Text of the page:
Apparatus & Equiptment

The core of our emergency response equipment is our fire trucks, or "apparatus" in the parlance of the fire service. Pawlet currently operates two combination pumper/tankers and a "brush" truck, each fully equipped with all manner of equiptment, from hoses and axes that would be familiar to a firefighter of yesteryear to advanced modern electronics such as thermal imaging cameras, multi-gas detectors, and defibrillators. Each apparatus is maintained with pride to provide optimal readiness for emergencies in our community.

ETA 542

Engine/Tanker Apparatus 542 is our first-due engine. Custom-built for Pawlet by E-One on a Freightliner chassis, 542's features include a 1,250 gallon-per-minute pump, a 1,000 gallon tank with quick dump, a deck gun, Class A foam injection, a portable pump, three types of power saws, generators, medical equiptment including an AED and oxygen, and a wide array of tools and equiptment for rescue, fire supression, and extrication.

ETA 542 carries three types of hose: two diameters of "attack" or firefighting hose, a canvas-jacketed rubber hose that offers extreme durability, plus over a quater-mile of 4" large diameter water supply hose loaded into an elevated bed at the rear of the truck. This allows the hose to be deployed or "laid" behind the truck as it drives into a fire scene or a fill site. It also carries two ground ladders,  a 20' folding roof ladder, and an attic ladder.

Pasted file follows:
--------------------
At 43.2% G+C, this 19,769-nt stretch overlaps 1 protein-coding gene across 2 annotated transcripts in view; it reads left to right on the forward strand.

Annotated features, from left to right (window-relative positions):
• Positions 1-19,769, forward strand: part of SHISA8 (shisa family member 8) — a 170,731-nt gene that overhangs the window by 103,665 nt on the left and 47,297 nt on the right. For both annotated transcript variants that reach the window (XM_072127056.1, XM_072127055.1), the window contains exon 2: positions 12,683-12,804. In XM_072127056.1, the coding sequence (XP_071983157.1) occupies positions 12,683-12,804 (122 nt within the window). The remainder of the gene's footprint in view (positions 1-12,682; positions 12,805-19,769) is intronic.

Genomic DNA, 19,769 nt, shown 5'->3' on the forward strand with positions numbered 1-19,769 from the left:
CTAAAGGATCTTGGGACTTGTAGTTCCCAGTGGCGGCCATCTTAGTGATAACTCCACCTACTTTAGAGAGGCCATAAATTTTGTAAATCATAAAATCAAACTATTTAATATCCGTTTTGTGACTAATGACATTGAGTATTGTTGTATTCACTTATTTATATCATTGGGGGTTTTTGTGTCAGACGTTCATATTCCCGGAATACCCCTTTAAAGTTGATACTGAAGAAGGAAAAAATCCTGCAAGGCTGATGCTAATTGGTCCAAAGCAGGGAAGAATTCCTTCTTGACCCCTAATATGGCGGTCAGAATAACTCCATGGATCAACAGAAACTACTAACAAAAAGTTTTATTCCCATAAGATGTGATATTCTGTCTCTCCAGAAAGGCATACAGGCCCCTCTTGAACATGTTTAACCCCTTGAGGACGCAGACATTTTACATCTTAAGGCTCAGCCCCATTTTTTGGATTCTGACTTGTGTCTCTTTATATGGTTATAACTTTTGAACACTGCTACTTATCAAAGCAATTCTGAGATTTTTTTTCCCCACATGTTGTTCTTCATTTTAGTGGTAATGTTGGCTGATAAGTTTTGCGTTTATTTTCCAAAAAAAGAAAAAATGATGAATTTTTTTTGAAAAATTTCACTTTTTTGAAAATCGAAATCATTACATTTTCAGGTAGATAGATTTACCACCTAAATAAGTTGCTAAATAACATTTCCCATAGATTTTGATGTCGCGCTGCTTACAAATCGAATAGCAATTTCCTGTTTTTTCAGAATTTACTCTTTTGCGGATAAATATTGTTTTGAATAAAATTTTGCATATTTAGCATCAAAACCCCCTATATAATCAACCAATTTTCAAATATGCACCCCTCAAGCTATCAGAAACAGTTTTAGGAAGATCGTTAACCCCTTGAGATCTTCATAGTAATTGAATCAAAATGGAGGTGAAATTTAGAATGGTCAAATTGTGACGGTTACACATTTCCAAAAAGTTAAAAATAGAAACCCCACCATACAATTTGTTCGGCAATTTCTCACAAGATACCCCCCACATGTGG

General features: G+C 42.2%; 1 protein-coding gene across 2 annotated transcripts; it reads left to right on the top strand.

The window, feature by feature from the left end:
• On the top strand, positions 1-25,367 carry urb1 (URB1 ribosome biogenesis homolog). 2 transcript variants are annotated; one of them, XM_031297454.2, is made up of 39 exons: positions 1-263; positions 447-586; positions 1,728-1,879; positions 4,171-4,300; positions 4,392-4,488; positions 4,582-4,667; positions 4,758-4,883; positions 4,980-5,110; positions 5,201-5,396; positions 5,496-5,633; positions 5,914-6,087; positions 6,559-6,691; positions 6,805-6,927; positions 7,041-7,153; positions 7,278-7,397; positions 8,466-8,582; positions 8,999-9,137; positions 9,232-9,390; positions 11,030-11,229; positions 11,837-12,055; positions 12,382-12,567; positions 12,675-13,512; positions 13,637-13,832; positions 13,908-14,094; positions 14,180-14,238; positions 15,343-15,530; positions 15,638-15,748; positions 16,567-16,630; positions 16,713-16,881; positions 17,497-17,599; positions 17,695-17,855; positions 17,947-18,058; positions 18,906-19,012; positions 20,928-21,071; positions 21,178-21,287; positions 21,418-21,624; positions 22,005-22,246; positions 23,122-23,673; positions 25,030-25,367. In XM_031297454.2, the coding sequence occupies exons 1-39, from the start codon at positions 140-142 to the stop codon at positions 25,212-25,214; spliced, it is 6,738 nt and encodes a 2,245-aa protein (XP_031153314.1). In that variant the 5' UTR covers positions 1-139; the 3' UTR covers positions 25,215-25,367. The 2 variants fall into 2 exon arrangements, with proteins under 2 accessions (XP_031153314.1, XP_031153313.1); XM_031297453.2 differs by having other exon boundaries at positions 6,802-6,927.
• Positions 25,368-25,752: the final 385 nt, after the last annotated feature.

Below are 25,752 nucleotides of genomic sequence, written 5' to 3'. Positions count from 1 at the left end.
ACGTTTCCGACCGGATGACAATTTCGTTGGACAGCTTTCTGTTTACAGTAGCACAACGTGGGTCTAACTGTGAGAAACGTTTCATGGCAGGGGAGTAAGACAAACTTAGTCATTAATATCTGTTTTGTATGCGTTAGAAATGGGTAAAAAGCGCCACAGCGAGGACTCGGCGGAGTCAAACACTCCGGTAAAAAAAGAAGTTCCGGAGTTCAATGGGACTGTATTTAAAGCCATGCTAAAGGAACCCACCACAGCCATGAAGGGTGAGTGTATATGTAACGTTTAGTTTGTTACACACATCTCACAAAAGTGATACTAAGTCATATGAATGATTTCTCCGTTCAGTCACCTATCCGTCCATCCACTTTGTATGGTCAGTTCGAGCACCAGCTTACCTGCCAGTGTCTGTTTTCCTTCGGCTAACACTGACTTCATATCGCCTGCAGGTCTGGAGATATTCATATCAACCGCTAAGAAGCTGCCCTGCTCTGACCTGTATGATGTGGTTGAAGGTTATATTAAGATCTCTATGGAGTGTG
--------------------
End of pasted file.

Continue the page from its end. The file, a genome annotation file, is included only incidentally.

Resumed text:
ETA 541

Pawlet's second pumping aparatus is constructed on an International chassis. It is equipped in much the same manner as ETA 542, and provides us with the ability to respond to much larger emergencies than a single apparatus could handle. Like 542, this combination pumper/tanker uses its powerful diesel engine to handle water at rates of up to 1,250 GPM once parked at the scene of a fire, and is also capable of serving as a tanker. It carries 1,250 gallons of water, a 1,500 gallon portable tank, and has a rear-mounted quick-dump.

Brush 544

544 is a Type 6 wildland apparatus custom-built on a Ford F450 4x4 chassis. It is equipped with a 340 gallon water tank and a high-pressure pump with Class A foam injection, ideal for supressing wildland fires in rugged terrain. Thanks to a standalone pump motor, it has the unique capability of pumping and driving at once. Along with wildland gear, 544 also carries a winch and equipment for general-purpose firefighting, rescue, and traffic control.


The following officers proudly lead the Pawlet Volunteer Fire Department for 2018-2019:

Fire Officers:

Chief: Jonathan Weiss
1st Assistant Chief: William McKenzie
2nd Assistant Chief: Robert Morlino
Captain: Ronald Waite II
Lieutenant: James Glick


Corporate Officers:

Treasurer: Fran Powers
President: Lars Lund
Vice President: Jim Becker
Secretary: Theresa Jones